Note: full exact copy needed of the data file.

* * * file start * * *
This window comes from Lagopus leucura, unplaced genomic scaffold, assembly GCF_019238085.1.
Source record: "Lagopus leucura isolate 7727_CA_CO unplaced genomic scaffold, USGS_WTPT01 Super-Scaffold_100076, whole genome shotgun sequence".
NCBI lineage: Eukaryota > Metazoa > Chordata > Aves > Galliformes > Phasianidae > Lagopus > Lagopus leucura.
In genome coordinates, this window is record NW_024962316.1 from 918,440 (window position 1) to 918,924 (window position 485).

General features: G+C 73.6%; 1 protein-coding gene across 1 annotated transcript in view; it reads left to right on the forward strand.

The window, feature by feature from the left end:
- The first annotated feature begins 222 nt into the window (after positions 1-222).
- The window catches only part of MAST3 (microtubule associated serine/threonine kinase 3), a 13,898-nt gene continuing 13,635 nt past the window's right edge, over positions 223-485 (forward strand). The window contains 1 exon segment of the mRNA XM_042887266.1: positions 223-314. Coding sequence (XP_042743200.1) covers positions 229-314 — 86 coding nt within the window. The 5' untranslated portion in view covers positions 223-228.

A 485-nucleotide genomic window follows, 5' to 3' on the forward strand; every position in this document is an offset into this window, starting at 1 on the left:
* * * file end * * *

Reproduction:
This window comes from Lagopus leucura, unplaced genomic scaffold, assembly GCF_019238085.1.
Source record: "Lagopus leucura isolate 7727_CA_CO unplaced genomic scaffold, USGS_WTPT01 Super-Scaffold_100076, whole genome shotgun sequence".
NCBI lineage: Eukaryota > Metazoa > Chordata > Aves > Galliformes > Phasianidae > Lagopus > Lagopus leucura.
In genome coordinates, this window is record NW_024962316.1 from 918,440 (window position 1) to 918,924 (window position 485).

General features: G+C 73.6%; 1 protein-coding gene across 1 annotated transcript in view; it reads left to right on the forward strand.

The window, feature by feature from the left end:
- The first annotated feature begins 222 nt into the window (after positions 1-222).
- The window catches only part of MAST3 (microtubule associated serine/threonine kinase 3), a 13,898-nt gene continuing 13,635 nt past the window's right edge, over positions 223-485 (forward strand). The window contains 1 exon segment of the mRNA XM_042887266.1: positions 223-314. Coding sequence (XP_042743200.1) covers positions 229-314 — 86 coding nt within the window. The 5' untranslated portion in view covers positions 223-228.

A 485-nucleotide genomic window follows, 5' to 3' on the forward strand; every position in this document is an offset into this window, starting at 1 on the left: